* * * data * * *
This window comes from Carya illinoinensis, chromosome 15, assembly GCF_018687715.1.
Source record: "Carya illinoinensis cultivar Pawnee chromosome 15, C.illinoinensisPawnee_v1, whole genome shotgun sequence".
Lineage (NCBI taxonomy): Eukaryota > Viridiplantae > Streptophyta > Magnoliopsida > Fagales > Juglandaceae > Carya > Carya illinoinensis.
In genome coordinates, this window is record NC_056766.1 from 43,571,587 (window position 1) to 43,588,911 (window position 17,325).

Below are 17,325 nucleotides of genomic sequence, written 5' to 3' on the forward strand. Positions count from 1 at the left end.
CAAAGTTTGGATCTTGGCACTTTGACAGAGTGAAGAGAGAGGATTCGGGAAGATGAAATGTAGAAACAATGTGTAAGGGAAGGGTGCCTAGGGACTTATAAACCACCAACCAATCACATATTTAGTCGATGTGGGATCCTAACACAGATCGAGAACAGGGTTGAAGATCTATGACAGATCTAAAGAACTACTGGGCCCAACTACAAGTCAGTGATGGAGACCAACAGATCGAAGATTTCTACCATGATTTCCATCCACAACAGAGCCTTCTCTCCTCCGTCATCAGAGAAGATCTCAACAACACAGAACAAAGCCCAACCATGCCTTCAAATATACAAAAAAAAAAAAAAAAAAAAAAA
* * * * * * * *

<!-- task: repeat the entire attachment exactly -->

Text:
This window comes from Carya illinoinensis, chromosome 15, assembly GCF_018687715.1.
Source record: "Carya illinoinensis cultivar Pawnee chromosome 15, C.illinoinensisPawnee_v1, whole genome shotgun sequence".
Lineage (NCBI taxonomy): Eukaryota > Viridiplantae > Streptophyta > Magnoliopsida > Fagales > Juglandaceae > Carya > Carya illinoinensis.
In genome coordinates, this window is record NC_056766.1 from 43,571,587 (window position 1) to 43,588,911 (window position 17,325).

Below are 17,325 nucleotides of genomic sequence, written 5' to 3' on the forward strand. Positions count from 1 at the left end.
CAAAGTTTGGATCTTGGCACTTTGACAGAGTGAAGAGAGAGGATTCGGGAAGATGAAATGTAGAAACAATGTGTAAGGGAAGGGTGCCTAGGGACTTATAAACCACCAACCAATCACATATTTAGTCGATGTGGGATCCTAACACAGATCGAGAACAGGGTTGAAGATCTATGACAGATCTAAAGAACTACTGGGCCCAACTACAAGTCAGTGATGGAGACCAACAGATCGAAGATTTCTACCATGATTTCCATCCACAACAGAGCCTTCTCTCCTCCGTCATCAGAGAAGATCTCAACAACACAGAACAAAGCCCAACCATGCCTTCAAATATACAAAAAAAAAAAAAAAAAAAAAAA